The Norman Invasion of Ireland, Richard Roche, (Anvil Books, £9.95).

Published in Anglo-Norman Ireland, Book Reviews, Issue 2 (Summer 1996), Reviews, Volume 4

At the start of every academic year the university lecturer is faced with the task of recommending certain books to the new, eager crop of students taking his or her subject. Of equal importance, and frequently undertaken with even more enthusiasm, is the task of warning students off certain other books regarded as flawed, tainted, dated, defective, dangerous, or just plain bad (books to which undergraduates seem to have an uncanny attraction). Since it was first published in 1970, Richard Roche’s The Norman Invasion of Ireland has had just such a health warning attached to it. This is unfair.
Professional historians guard their domain jealously and aggressively. They have little tolerance of those whom they regard as fly-by-night amateurs, and tend to regard their work with, at best, a kind of benevolent disdain, at worst, disparaging condescension. There are good reasons why historians react in this way; primarily  because they know that good history cannot be written easily, that it is a hard slog, that skills and training are required for which there are no short-cuts, and that history, in the wrong hands, can be a dangerous weapon.
This is a healthy attitude and historians need not be embarrassed by it. But they must be careful to ensure that it does not produce a frame of mind that allows their subject to become out-of-touch and inaccessible, or that it becomes more important to preach to the converted among their own ranks than to communicate the fruits of their learning to a wider audience. There is  a wide audience for history, and professional historians have a duty to serve it. Richard Roche wrote his book on the Anglo-Norman invasion because, as he puts it himself in his preface, ‘I was struck by the fact, as I consulted authority after authority, that there did not appear to be any handy-sized book available in which the story of the invasion and the invaders was told in a simple, straightforward manner’. This is an indictment of professional historiography: before casting stones in Roche’s direction historians should examine their own consciences on the matter.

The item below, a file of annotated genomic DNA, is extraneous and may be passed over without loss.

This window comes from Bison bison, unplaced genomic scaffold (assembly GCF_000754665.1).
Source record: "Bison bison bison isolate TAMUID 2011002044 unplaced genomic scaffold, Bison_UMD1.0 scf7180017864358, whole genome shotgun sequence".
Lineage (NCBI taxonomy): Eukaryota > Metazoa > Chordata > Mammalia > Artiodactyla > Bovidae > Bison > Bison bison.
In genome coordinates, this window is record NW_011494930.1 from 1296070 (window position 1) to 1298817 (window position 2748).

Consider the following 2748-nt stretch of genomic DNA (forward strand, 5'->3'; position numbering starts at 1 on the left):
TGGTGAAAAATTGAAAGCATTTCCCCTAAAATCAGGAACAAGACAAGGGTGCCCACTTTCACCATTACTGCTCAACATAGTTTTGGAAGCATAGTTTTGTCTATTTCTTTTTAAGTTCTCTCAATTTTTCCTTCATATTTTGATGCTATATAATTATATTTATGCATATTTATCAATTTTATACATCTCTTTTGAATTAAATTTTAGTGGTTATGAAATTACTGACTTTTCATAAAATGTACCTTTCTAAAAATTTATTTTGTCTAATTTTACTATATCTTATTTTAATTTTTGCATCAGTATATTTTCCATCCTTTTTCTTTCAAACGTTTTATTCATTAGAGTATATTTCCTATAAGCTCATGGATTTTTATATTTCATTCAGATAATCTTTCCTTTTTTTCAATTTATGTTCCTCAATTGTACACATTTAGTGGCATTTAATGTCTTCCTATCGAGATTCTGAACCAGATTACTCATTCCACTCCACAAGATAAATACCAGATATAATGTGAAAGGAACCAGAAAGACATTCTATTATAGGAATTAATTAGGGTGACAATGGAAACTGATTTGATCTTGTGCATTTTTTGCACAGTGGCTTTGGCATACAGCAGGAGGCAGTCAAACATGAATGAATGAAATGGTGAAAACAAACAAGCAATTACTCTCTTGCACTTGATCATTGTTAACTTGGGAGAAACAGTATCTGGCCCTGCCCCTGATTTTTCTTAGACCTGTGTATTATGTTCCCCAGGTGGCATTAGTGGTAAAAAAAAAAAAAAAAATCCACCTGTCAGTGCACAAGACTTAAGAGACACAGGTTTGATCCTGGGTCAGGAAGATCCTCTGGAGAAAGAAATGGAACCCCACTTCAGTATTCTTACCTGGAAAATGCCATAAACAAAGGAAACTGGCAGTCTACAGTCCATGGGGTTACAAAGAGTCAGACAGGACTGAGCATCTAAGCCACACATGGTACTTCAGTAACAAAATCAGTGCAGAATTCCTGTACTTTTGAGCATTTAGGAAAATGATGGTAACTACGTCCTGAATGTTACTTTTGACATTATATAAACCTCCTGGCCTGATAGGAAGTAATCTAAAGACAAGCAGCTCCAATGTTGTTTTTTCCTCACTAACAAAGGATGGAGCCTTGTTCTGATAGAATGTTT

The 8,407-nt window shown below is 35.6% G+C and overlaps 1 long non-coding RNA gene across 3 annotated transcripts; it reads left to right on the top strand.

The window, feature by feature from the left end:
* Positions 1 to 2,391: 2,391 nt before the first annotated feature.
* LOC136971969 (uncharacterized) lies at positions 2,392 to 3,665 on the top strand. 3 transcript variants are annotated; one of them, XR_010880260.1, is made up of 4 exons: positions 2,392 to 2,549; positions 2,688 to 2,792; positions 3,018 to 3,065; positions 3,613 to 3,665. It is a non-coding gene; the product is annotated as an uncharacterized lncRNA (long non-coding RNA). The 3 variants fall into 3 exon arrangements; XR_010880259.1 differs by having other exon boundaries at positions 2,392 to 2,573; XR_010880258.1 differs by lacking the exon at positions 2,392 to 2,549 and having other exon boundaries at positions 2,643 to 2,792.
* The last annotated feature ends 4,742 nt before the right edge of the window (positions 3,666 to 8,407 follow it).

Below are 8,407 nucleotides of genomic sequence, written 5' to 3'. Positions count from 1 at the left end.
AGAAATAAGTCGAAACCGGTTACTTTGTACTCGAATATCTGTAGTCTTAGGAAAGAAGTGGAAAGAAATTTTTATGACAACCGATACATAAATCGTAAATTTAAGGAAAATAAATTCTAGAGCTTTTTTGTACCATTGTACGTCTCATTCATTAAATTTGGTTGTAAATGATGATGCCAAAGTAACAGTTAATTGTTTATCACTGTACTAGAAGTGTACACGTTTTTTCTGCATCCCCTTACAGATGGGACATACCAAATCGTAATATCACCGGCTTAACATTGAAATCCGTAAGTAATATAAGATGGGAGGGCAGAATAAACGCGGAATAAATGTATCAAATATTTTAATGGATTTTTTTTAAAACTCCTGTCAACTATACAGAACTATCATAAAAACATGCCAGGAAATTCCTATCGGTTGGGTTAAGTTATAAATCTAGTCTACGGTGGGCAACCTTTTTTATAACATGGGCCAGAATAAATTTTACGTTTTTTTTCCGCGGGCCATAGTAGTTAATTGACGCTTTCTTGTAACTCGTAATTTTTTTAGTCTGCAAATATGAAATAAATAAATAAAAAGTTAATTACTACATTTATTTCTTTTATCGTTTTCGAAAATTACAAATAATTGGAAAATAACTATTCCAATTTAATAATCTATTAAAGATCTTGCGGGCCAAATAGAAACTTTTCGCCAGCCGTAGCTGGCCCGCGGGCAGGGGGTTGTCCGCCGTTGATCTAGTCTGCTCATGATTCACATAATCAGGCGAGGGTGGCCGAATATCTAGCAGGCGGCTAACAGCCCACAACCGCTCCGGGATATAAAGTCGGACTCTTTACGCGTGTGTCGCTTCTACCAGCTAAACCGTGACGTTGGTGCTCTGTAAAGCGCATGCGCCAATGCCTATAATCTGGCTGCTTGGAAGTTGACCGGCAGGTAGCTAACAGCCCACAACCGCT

Having done so, one can look at—and criticise—Roche’s book with equanimity. It has faults aplenty. It is dated in approach. Although the 1995 reprint is described as a new edition (and is, incidentally, lavishly illustrated), no use appears to have been made of work published in the last fifteen years or so, in particular Marie Therese Flanagan’s Irish Society, Anglo-Norman Settlers, Angevin Kingship (Oxford 1989). References to ‘the progress of Celtic civilisation’ in eleventh and twelfth century Ireland, and to ‘the establishment of a unified Celtic nation’ (p.44), are guaranteed to make historians of the period cringe, while statements like ‘This was the first battle of the Norman invasion, the first attempt to stop the foreigners, the first bloody encounter in a struggle which was to last for over eight hundred years’ (p.124) have what some might regard as naive or simplistic political undertones.
Like most amateurs (and I intend that word to include its original meaning), Roche has a preoccupation with the dramatis personae of his tale; much of the author’s time is spent trying to reconstruct their personalities, and their actions are frequently ascribed to personal animus. Professional historians tend to play down such matters, and concentrate on events rather than personalities, and on themes and trends, rather than speculative mind-reading. It should be said in Roche’s defence, however, that although the work of some professional historians, because of this approach, can appear sterile and lacking in a human dimension, his story teems with life. It is, in fact, an excellent read, and has all the attractions of a novel without excessive artistic licence. The account is brought to life, and made verifiable, by extensive quotation from the main contemporary sources, and here he employs a commendable attention to detail and accuracy.
Roche’s book is a straight forward narrative of the invasion. It does not address many of the major questions which surround this important event, but, as history of the ‘what-happened-when’ variety goes, it is quite a useful book and is standing well the test of time.

Seán Duffy


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